Even in times of lockdown and isolation, musicians simply can’t rest. If you are creative, you just have to express that creativity. And if you usually work within the realm of a band or more than yourself and your friends and family, you need other musicians to come along on that ride. You just have to find a way to get around all the restrictions.
Sunny Jain is a part of New York’s multi-genre (dance) band Red Baraat that puts an accent on Bhangra/Indian music-infused rhythms and melodies, combined with R&B, hip-hop, or anything else that fits their fancy at the moment.
To remain in creative shape, Jain went about crafting his solo excursion, Phoenix Rise. Even during these crazy times he was able to bring along a serious lineup of over fifty musicians for the ride. The cast includes seemingly everybody Jain knows, from jazz pianist Vijay Iver, to jam band specialist Joe Russo.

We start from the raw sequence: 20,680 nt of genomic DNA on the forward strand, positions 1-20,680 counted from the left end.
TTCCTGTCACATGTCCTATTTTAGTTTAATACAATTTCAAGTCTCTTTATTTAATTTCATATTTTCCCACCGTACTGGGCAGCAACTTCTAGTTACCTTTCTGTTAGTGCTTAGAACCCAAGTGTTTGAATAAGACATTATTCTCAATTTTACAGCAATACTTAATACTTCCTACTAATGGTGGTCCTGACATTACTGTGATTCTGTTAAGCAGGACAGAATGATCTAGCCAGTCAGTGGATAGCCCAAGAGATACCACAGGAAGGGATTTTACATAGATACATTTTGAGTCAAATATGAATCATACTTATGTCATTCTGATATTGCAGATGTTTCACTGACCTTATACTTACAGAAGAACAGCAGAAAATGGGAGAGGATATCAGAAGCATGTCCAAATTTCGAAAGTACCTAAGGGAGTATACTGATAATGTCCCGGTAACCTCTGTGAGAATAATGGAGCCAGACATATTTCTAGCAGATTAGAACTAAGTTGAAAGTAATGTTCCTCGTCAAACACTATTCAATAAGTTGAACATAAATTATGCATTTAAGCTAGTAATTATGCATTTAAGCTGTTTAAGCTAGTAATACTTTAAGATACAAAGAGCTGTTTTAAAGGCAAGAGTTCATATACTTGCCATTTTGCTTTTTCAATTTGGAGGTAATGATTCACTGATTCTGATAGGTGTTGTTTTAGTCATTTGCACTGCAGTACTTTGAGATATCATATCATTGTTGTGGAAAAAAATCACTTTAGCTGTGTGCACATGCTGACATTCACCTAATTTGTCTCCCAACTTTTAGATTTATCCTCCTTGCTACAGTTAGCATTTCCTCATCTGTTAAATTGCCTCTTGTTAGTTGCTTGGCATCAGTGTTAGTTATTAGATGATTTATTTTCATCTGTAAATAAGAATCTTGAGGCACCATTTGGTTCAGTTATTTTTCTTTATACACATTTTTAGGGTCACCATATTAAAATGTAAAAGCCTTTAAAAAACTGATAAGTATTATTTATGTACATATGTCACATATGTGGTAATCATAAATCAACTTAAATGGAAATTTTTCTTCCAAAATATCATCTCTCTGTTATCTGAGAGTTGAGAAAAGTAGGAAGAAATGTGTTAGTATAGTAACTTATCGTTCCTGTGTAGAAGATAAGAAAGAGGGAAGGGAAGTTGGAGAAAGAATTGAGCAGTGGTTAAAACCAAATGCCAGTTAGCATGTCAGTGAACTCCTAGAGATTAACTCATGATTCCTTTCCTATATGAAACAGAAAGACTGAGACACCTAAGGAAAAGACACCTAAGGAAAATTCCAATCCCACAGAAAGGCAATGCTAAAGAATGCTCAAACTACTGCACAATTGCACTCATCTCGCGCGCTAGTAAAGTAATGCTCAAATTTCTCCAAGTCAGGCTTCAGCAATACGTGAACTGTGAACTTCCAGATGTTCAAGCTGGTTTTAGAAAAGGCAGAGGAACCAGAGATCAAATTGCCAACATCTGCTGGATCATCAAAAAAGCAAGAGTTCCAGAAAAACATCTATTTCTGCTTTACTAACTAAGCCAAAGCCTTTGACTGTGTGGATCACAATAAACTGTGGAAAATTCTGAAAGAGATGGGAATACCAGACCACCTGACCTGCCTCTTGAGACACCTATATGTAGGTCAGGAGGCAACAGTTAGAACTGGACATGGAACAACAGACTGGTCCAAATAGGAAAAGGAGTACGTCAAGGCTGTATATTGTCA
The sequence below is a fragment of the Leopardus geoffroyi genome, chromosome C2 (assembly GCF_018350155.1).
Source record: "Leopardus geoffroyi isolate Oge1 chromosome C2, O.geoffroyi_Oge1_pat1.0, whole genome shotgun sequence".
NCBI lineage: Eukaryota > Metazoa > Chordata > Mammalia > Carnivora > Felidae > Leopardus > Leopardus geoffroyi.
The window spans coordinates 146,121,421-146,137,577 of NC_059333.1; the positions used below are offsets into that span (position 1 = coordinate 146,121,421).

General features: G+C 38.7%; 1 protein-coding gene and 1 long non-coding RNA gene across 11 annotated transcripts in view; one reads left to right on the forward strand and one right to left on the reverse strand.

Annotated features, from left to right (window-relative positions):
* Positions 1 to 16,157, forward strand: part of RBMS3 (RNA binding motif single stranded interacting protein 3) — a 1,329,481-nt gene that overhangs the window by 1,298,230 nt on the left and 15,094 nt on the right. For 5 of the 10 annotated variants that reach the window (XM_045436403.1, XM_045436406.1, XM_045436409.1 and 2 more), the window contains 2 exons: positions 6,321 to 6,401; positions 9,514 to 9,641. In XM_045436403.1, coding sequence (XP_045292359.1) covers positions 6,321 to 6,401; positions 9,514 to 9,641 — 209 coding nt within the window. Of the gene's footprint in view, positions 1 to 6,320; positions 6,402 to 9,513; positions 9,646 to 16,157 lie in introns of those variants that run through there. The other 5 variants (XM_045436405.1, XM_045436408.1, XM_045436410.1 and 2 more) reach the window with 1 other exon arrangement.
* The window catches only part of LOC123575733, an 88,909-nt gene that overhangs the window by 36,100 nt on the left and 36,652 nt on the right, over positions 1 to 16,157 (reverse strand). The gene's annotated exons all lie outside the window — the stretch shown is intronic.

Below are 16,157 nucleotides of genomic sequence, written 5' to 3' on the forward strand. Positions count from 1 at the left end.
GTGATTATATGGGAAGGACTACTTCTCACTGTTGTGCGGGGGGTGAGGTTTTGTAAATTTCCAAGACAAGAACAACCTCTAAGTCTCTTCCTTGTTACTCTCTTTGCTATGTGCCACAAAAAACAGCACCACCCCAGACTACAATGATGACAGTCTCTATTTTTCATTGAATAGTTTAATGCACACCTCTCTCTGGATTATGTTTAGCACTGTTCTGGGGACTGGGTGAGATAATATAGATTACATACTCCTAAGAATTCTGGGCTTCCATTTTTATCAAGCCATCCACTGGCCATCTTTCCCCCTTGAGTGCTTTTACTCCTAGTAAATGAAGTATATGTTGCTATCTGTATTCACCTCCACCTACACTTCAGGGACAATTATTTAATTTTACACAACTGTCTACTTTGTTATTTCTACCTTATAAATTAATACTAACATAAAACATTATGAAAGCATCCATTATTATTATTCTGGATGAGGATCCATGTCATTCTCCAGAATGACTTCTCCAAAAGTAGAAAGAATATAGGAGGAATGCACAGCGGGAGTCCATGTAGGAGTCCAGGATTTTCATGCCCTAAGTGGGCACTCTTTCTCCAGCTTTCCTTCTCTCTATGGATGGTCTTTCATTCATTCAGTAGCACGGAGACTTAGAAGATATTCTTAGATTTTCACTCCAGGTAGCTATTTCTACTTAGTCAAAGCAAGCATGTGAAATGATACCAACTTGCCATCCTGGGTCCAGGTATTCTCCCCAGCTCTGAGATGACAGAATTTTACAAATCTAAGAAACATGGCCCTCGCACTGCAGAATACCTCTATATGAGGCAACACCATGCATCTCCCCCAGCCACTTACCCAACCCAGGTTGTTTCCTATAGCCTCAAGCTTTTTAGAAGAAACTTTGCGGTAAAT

The danger with such large and diverse casts is that you can quickly get a disparate, disjointed sound that is all over the place. Luckily though, Jain obviously had a single-minded, unified vision that he was able to tie up smoothly as if that is an effortless thing to do. That unifying factor seems to be Jain’s musical roots that run from the Indian sub-continent and that give Phoenix Rise that specific element that makes it stand out.
But to give the project even more significance, all the players decided to forgo their royalties to various significant charities, including the Center For Constitutional Rights.
But most importantly, it is the quality of the music that makes Sunny Jain’s Phoenix Rise project stand out.